The guards let only one of them down the passage to Socrates’ room; it had been promptly decided that the merchant Crito would be that one. A stern warder left him outside the barred door of the sceptic’s cell.
Socrates sat huddled in the corner of the candle-lit room, but the old man jumped up when the door opened. “Crito!” he said. “I’m so glad to see you. But what are you doing here?”
Crito closed the door behind himself. “Hush,” he told his friend. “Gather your things, we need to go.”
“Go? I don’t understand —”
“I’m here — and Simmias and Cebes too — to buy your freedom. Come, the guards will let us pass if we go quickly.”
“No Crito, I’m not going. Not like this.”
“Come now, Socrates. We can’t let it be said that Crito was too cheap to buy his friend’s escape! We must hurry.” Crito reached to take Socrates by his tunic’s sleeve, but the sceptic pulled away from him.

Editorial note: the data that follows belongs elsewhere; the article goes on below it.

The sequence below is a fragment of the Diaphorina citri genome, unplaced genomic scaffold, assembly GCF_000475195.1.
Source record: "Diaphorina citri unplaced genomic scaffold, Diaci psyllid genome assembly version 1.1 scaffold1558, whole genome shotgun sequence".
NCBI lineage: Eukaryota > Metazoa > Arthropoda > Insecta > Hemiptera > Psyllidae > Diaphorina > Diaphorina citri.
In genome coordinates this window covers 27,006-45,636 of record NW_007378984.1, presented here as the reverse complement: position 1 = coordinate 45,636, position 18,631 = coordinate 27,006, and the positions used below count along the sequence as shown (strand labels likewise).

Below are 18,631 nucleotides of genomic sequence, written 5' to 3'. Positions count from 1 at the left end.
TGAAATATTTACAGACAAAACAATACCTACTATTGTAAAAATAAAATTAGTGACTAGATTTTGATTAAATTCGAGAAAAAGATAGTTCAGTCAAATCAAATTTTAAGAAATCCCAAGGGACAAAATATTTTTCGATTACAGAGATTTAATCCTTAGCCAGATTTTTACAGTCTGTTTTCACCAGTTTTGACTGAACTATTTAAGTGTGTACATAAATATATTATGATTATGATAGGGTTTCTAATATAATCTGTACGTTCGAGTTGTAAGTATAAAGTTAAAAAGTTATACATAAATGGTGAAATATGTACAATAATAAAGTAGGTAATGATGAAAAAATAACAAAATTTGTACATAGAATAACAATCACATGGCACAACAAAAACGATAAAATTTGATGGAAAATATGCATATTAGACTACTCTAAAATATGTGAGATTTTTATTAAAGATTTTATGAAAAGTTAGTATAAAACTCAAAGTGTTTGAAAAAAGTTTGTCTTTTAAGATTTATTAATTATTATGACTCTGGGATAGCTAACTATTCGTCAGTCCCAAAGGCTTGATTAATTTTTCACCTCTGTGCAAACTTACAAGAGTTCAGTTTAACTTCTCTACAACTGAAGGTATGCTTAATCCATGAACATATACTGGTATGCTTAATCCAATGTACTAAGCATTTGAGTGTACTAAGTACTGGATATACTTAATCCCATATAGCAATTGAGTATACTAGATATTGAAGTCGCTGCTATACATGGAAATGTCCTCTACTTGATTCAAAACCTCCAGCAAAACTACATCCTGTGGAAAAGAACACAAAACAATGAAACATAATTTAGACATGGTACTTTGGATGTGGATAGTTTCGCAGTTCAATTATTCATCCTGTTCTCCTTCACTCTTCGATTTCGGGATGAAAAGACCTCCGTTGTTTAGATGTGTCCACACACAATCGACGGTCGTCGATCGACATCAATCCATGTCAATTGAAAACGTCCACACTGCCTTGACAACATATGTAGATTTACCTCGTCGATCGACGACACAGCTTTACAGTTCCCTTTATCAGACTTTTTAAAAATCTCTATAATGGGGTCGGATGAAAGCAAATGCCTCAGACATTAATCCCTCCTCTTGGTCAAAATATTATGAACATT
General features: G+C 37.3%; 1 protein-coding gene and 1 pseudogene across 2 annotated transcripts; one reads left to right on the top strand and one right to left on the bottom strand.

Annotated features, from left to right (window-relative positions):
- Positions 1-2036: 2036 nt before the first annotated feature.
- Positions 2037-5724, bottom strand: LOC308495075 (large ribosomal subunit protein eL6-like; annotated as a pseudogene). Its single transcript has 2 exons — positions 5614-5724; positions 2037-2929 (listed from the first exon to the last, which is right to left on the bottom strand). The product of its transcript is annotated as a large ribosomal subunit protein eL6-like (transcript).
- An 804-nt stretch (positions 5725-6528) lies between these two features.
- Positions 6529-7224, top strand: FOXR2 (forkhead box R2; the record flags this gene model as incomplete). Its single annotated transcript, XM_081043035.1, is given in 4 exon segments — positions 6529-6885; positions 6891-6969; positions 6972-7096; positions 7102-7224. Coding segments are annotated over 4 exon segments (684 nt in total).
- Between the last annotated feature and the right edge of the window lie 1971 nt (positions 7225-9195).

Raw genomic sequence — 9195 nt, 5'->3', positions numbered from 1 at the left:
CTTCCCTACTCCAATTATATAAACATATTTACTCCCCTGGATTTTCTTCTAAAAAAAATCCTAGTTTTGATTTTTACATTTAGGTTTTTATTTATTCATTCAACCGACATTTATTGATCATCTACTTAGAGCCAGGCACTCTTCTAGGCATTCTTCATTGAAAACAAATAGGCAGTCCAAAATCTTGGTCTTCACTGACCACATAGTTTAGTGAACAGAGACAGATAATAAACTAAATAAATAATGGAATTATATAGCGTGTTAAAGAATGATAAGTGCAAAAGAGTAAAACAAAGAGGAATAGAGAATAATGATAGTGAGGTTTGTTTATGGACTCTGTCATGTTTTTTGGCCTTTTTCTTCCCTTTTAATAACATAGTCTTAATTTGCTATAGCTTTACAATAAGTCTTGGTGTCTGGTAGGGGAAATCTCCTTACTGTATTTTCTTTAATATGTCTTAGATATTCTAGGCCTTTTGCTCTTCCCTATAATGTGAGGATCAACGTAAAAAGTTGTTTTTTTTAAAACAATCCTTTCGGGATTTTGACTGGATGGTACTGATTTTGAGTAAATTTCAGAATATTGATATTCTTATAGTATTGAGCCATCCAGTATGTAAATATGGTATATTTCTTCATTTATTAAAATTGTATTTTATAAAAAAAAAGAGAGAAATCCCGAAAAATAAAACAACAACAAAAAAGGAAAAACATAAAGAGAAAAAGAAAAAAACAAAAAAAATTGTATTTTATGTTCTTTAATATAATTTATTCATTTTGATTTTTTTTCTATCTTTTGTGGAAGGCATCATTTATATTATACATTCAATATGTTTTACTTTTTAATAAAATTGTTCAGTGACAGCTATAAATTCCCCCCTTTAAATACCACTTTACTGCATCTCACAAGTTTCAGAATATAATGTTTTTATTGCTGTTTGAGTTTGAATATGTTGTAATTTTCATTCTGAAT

“I can’t, Crito. I can’t.”
And so Crito went alone to the exit of that place; and he faced Simmias and Cebes and told them, “Socrates is too stubborn for his own good.”
“What did he say?” Cebes asked.
“That when he came to this City he agreed to abide by its rules, even benefited from them. Leaving now, he thinks he’ll damage the state and society. Injustice cannot be answered with injustice.”
Simmias sighed and shrugged and said, “His always been wiser and stupider than everyone else.”
“Let’s go,” said Crito. “I need to rest, then. I want to be with him at his execution.”